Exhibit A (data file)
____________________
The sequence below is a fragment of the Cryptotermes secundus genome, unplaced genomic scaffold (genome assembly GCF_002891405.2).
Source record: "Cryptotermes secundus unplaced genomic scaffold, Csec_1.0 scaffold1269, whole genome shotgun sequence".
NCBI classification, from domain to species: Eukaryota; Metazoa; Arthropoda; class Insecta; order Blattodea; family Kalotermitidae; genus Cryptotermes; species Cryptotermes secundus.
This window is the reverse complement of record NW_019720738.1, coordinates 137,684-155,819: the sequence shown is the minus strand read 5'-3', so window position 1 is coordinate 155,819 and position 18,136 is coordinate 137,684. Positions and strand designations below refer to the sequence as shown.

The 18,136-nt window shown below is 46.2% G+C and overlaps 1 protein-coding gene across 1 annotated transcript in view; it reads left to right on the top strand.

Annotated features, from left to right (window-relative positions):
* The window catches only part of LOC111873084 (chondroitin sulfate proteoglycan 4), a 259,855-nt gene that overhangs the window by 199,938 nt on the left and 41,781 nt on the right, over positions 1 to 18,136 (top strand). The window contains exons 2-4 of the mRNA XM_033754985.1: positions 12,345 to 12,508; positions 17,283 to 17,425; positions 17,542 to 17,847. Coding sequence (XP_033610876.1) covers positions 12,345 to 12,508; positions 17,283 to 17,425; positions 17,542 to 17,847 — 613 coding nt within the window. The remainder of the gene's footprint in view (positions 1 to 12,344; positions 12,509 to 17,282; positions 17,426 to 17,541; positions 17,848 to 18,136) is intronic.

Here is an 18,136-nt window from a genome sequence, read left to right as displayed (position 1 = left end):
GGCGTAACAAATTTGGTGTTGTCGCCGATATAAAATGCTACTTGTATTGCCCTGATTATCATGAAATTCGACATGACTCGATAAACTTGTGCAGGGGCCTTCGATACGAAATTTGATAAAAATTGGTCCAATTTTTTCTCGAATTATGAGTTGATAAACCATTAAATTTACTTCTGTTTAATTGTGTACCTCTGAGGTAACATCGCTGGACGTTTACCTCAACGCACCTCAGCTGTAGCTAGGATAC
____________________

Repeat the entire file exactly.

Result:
The sequence below is a fragment of the Cryptotermes secundus genome, unplaced genomic scaffold (genome assembly GCF_002891405.2).
Source record: "Cryptotermes secundus unplaced genomic scaffold, Csec_1.0 scaffold1269, whole genome shotgun sequence".
NCBI classification, from domain to species: Eukaryota; Metazoa; Arthropoda; class Insecta; order Blattodea; family Kalotermitidae; genus Cryptotermes; species Cryptotermes secundus.
This window is the reverse complement of record NW_019720738.1, coordinates 137,684-155,819: the sequence shown is the minus strand read 5'-3', so window position 1 is coordinate 155,819 and position 18,136 is coordinate 137,684. Positions and strand designations below refer to the sequence as shown.

The 18,136-nt window shown below is 46.2% G+C and overlaps 1 protein-coding gene across 1 annotated transcript in view; it reads left to right on the top strand.

Annotated features, from left to right (window-relative positions):
* The window catches only part of LOC111873084 (chondroitin sulfate proteoglycan 4), a 259,855-nt gene that overhangs the window by 199,938 nt on the left and 41,781 nt on the right, over positions 1 to 18,136 (top strand). The window contains exons 2-4 of the mRNA XM_033754985.1: positions 12,345 to 12,508; positions 17,283 to 17,425; positions 17,542 to 17,847. Coding sequence (XP_033610876.1) covers positions 12,345 to 12,508; positions 17,283 to 17,425; positions 17,542 to 17,847 — 613 coding nt within the window. The remainder of the gene's footprint in view (positions 1 to 12,344; positions 12,509 to 17,282; positions 17,426 to 17,541; positions 17,848 to 18,136) is intronic.

Here is an 18,136-nt window from a genome sequence, read left to right as displayed (position 1 = left end):
GGCGTAACAAATTTGGTGTTGTCGCCGATATAAAATGCTACTTGTATTGCCCTGATTATCATGAAATTCGACATGACTCGATAAACTTGTGCAGGGGCCTTCGATACGAAATTTGATAAAAATTGGTCCAATTTTTTCTCGAATTATGAGTTGATAAACCATTAAATTTACTTCTGTTTAATTGTGTACCTCTGAGGTAACATCGCTGGACGTTTACCTCAACGCACCTCAGCTGTAGCTAGGATAC